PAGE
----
mqueue                    /dev/mqueue                         mqueue       rw,relatime                            
$

Curious what kernel modules were loaded? Volatility has a plugin for that too, aptly named linux_lsmod:

$ python2 vol.py -f ~/LiME/RHEL8.3_64bit.mem linux_lsmod --profile=LinuxRedhat8_3_4_18_0-240x64
Volatility Foundation Volatility Framework 2.6.1
ffffffffc0535040 lime 20480
ffffffffc0530540 binfmt_misc 20480
ffffffffc05e8040 sunrpc 479232
<< snip >>
ffffffffc04f9540 nfit 65536
ffffffffc0266280 dm_mirror 28672
ffffffffc025e040 dm_region_hash 20480
ffffffffc0258180 dm_log 20480
ffffffffc024bbc0 dm_mod 151552
$

Want to find all the commands the user ran that were stored in the Bash history? Run the linux_bash plugin:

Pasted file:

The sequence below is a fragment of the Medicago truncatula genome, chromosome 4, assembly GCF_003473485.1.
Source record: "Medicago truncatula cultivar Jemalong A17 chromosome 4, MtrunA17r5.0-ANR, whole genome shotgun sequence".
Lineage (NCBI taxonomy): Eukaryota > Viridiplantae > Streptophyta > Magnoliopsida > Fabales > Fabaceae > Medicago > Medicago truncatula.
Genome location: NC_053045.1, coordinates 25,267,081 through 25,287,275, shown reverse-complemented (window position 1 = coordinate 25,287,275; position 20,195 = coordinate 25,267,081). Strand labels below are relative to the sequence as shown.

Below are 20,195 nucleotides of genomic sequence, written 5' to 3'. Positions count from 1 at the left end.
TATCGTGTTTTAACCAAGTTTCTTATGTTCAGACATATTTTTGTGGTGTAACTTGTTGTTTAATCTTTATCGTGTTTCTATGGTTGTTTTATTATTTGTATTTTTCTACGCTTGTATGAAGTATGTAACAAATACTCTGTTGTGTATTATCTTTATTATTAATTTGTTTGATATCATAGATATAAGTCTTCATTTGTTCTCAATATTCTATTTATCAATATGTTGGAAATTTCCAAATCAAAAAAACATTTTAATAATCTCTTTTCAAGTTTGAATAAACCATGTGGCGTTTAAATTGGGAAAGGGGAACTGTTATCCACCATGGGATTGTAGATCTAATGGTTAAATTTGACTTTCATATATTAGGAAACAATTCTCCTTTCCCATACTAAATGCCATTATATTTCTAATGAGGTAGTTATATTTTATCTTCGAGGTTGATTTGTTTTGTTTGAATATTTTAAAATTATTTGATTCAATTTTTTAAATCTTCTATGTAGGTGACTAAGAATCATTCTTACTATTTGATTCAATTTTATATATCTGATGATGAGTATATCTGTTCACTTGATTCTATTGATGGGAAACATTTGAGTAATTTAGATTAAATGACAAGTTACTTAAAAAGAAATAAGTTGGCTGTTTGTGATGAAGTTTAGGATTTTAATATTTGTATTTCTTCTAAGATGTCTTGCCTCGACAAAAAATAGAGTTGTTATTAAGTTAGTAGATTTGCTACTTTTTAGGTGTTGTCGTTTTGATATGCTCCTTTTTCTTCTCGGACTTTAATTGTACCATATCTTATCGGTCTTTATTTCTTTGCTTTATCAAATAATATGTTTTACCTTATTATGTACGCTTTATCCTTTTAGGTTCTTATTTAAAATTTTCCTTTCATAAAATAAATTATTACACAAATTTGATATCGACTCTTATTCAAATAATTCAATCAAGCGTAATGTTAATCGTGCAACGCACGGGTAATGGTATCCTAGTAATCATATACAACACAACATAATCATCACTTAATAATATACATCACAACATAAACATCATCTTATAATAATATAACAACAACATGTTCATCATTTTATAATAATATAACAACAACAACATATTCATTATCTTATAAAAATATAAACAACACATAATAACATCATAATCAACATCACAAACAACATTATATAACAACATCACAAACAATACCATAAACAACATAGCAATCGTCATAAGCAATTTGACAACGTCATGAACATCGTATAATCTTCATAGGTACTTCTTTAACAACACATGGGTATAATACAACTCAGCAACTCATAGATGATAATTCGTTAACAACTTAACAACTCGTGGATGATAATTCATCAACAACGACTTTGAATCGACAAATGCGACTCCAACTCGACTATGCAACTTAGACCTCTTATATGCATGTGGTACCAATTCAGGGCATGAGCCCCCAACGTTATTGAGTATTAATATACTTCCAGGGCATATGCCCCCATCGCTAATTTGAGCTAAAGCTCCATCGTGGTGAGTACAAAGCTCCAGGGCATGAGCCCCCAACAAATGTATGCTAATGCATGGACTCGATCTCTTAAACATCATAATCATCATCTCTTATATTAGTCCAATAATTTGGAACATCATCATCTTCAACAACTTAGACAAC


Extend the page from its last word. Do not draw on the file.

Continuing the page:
$ python2 vol.py -f ~/LiME/RHEL8.3_64bit.mem linux_bash --profile=LinuxRedhat8_3_4_18_0-240x64 -v
Volatility Foundation Volatility Framework 2.6.1
Pid      Name                 Command Time                   Command
-------- -------------------- ------------------------------ -------
  227221 bash                 2021-04-17 18:38:24 UTC+0000   lsmod
  227221 bash                 2021-04-17 18:38:24 UTC+0000   rm -f .log
  227221 bash                 2021-04-17 18:38:24 UTC+0000   ls -l /etc/zzz
  227221 bash                 2021-04-17 18:38:24 UTC+0000   cat ~/.vimrc
  227221 bash                 2021-04-17 18:38:24 UTC+0000   ls
  227221 bash                 2021-04-17 18:38:24 UTC+0000   cat /proc/817/cwd
  227221 bash                 2021-04-17 18:38:24 UTC+0000   ls -l /proc/817/cwd
  227221 bash                 2021-04-17 18:38:24 UTC+0000   ls /proc/817/
<< snip >>
  227298 bash                 2021-04-17 18:40:30 UTC+0000   gcc prt.c
  227298 bash                 2021-04-17 18:40:30 UTC+0000   ls